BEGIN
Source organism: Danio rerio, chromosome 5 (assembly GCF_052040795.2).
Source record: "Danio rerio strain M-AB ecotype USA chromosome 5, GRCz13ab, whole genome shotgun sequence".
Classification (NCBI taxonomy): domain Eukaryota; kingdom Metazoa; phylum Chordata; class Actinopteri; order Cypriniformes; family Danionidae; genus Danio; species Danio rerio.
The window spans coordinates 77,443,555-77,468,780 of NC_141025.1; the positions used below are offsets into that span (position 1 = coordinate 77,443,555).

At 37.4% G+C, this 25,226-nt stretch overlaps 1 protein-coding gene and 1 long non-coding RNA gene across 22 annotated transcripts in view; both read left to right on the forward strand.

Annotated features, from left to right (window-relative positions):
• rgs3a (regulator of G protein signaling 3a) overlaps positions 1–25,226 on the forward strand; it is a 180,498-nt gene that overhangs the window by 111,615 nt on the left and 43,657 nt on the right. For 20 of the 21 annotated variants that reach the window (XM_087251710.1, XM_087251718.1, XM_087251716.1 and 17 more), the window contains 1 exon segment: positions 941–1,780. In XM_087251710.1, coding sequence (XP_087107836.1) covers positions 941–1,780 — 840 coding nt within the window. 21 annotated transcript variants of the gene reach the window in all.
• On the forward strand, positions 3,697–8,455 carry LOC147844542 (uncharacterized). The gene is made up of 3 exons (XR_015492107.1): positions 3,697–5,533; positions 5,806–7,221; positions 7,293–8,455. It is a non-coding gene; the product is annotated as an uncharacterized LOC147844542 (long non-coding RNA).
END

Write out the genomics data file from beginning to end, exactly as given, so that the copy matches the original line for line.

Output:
Source organism: Danio rerio, chromosome 5 (assembly GCF_052040795.2).
Source record: "Danio rerio strain M-AB ecotype USA chromosome 5, GRCz13ab, whole genome shotgun sequence".
Classification (NCBI taxonomy): domain Eukaryota; kingdom Metazoa; phylum Chordata; class Actinopteri; order Cypriniformes; family Danionidae; genus Danio; species Danio rerio.
The window spans coordinates 77,443,555-77,468,780 of NC_141025.1; the positions used below are offsets into that span (position 1 = coordinate 77,443,555).

At 37.4% G+C, this 25,226-nt stretch overlaps 1 protein-coding gene and 1 long non-coding RNA gene across 22 annotated transcripts in view; both read left to right on the forward strand.

Annotated features, from left to right (window-relative positions):
• rgs3a (regulator of G protein signaling 3a) overlaps positions 1–25,226 on the forward strand; it is a 180,498-nt gene that overhangs the window by 111,615 nt on the left and 43,657 nt on the right. For 20 of the 21 annotated variants that reach the window (XM_087251710.1, XM_087251718.1, XM_087251716.1 and 17 more), the window contains 1 exon segment: positions 941–1,780. In XM_087251710.1, coding sequence (XP_087107836.1) covers positions 941–1,780 — 840 coding nt within the window. 21 annotated transcript variants of the gene reach the window in all.
• On the forward strand, positions 3,697–8,455 carry LOC147844542 (uncharacterized). The gene is made up of 3 exons (XR_015492107.1): positions 3,697–5,533; positions 5,806–7,221; positions 7,293–8,455. It is a non-coding gene; the product is annotated as an uncharacterized LOC147844542 (long non-coding RNA).